HIPAA Compliance for Dental Offices

HIPAA compliance for dental offices is not as straightforward as complying with the standards of the Privacy, Security, and Breach Notification Rules because there are instances when federal or state laws can pre-empt HIPAA, when exemptions can apply, or when dental offices do not qualify as HIPAA Covered Entities.

Judging by the volume of news stories covered by this website relating to data breaches and HIPAA violations, HIPAA compliance for dental offices and their business associates is proving to be a challenge:

April 2022 – American Dental Association Suffers Suspected Ransomware Attack

March 2022 – Three dental practices hit with sizeable fines for HIPAA violations

March 2022 – Malware Infection at Dental Clinic Operator Affects More Than 1 Million Texans

December 2019 – Ransomware Attack on IT Company Impacts More Than 100 Dental Practices

December 2019 – 100 Dental practices Infiltrated by Ransomware Attack on MSP

October 2019 – PHI Disclosures on Yelp Lead to $10,000 Fine for Dental Practice

Although some of these events are the result of negligence, many HIPAA violations and data breaches can be attributed to the fact that HIPAA compliance for dental offices is complicated. Additionally, not only may there be federal and state laws that pre-empt HIPAA, but exemptions can exist to when HIPAA applies, and some dental offices may not qualify as HIPAA Covered Entities.

How Federal and State Laws Affect HIPAA Compliance

Dental offices have to comply with multiple federal laws and the general rule of thumb is that, if there is a conflict between HIPAA and another federal law, HIPAA takes precedence. However, this isn´t always the case. For example, the Family Educational Rights and Privacy Act (FERPA) takes precedence over HIPAA in respect of students´ medical records, while SAMHSA´s Substance Abuse Confidentiality Regulations take precedence over the Privacy Rule´s permitted uses and disclosures.

With regards to state laws, HIPAA provides a “federal floor” of privacy protections that can be pre-empted by state law when the state law provides greater privacy protections or privacy rights. In many cases, a state may enact a privacy law relating to a specific area of privacy (i.e., genetic or biometric data), and only this specific area of privacy preempts HIPAA. However, some state privacy laws cross state boundaries and apply to citizens of the state nationwide.

When Exemptions Affect HIPAA Compliance for Dental Offices

One possible reason for so many dental office-related data breaches is that the Security Rule has a “flexibility of approach” clause (45 CFR §164.306(b)) which gives Covered Entities and Business Associates flexibility over what security measures are implemented to comply with the Administrative, Physical, and Technical safeguards. The degree of flexibility is based on four factors:

  • The size, complexity, and capabilities of the dental office.
  • The technical infrastructure, hardware, and software security capabilities.
  • The cost of the security measures.
  • The probability and criticality of potential risks to electronic PHI.

While not strictly speaking exemptions, the flexibility of approach clause is likely to impact small dental offices more than large OHCAs. Even determining what security measures are reasonable and appropriate can complicate HIPAA compliance for dental offices, and it is not inconceivable that some dental offices will exempt themselves from complying because of the “cost” factor.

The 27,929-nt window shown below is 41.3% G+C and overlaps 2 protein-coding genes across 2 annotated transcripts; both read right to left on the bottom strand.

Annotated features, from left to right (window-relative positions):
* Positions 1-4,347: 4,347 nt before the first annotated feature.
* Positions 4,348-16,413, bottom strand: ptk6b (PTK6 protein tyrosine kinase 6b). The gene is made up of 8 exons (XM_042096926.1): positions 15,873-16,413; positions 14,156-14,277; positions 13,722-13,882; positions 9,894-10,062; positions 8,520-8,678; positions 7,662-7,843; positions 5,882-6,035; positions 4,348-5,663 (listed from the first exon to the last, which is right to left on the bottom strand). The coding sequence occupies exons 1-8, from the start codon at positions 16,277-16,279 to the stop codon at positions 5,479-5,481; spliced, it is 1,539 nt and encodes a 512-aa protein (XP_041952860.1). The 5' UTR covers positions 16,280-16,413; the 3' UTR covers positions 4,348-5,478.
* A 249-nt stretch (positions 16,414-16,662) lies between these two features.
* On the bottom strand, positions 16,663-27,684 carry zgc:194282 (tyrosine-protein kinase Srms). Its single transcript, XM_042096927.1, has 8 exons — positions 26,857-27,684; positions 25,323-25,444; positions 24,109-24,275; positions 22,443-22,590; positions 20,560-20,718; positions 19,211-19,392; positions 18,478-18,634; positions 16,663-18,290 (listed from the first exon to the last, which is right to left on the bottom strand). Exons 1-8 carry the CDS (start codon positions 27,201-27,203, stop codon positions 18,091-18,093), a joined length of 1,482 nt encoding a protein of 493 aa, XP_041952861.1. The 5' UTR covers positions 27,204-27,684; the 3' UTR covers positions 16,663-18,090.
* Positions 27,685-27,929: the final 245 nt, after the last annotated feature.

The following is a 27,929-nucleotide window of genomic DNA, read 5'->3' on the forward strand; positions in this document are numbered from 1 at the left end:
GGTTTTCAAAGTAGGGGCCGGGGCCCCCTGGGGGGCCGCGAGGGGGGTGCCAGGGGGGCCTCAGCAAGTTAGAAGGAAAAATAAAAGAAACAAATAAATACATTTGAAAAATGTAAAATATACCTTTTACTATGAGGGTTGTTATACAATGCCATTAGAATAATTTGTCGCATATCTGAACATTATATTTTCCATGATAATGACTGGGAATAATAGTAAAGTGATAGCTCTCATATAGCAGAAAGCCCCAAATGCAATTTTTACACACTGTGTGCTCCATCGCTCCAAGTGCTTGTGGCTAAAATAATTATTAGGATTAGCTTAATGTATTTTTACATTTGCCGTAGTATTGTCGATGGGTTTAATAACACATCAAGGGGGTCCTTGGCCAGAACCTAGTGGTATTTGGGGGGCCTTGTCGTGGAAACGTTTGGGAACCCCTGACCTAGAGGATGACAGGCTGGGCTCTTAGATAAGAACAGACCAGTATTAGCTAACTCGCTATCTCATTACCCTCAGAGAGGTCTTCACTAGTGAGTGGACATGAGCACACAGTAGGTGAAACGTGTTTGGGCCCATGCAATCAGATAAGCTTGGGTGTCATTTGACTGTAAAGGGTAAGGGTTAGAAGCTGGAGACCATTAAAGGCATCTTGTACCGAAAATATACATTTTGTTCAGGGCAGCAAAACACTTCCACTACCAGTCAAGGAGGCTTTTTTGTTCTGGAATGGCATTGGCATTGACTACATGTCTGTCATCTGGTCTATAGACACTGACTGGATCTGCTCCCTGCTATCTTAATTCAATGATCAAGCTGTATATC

Other exemptions exist to the Privacy Rule´s required uses and disclosures with regards to disclosing a child´s health information to their parents in certain circumstances, and exemptions also exist to the Breach Notification Rule when it can be demonstrated there is a low probability health information has been compromised due to an impermissible disclosure of unsecured PHI.

Is the Dental Office a Covered Entity Anyway?

In most cases, a dental office is a HIPAA Covered Entity the dental office´s workforce is required to comply with HIPAA Policies and procedures implemented by the business´s Privacy or Security Officer. Even if the dental office engages a third-party to conduct eligibility checks, obtain treatment authorizations, and remit claims, it still counts as a HIPAA Covered Entity.

However, there are some dental offices that do not “transmit information in an electric form in connection with a transaction for which the Department of Health and Human Services has adopted a standard” or engage a third-party to act on its behalf. In these circumstances, the dental office is not a HIPAA Covered Entity – although there may be times when the dental office still has to comply with elements of the Privacy, Security, and Breach Notification Rules.

This can happen when a dental office that does not qualify as a Covered Entity (Dental Office A) provides a service for or on behalf of a dentist that does qualify as a Covered Entity (Dental Office B). In this scenario, Dental Office A is a Business Associate of Dental Office B and has to sign a Business Associate Agreement stipulating their responsibilities with respect to maintaining the privacy of individually identifiable health information and ensuring its confidentiality, integrity, and availability.

HIPAA Compliance for Dental Offices: Conclusion

As mentioned previously, many HIPAA violations and data breaches can be attributed to the fact that HIPAA compliance for dental offices is complicated. If you are responsible for HIPAA compliance in a dental office, and you too are finding compliance challenging, it is recommended you speak with a compliance professional to obtain accurate and implementable advice.

Author: NetSec Editor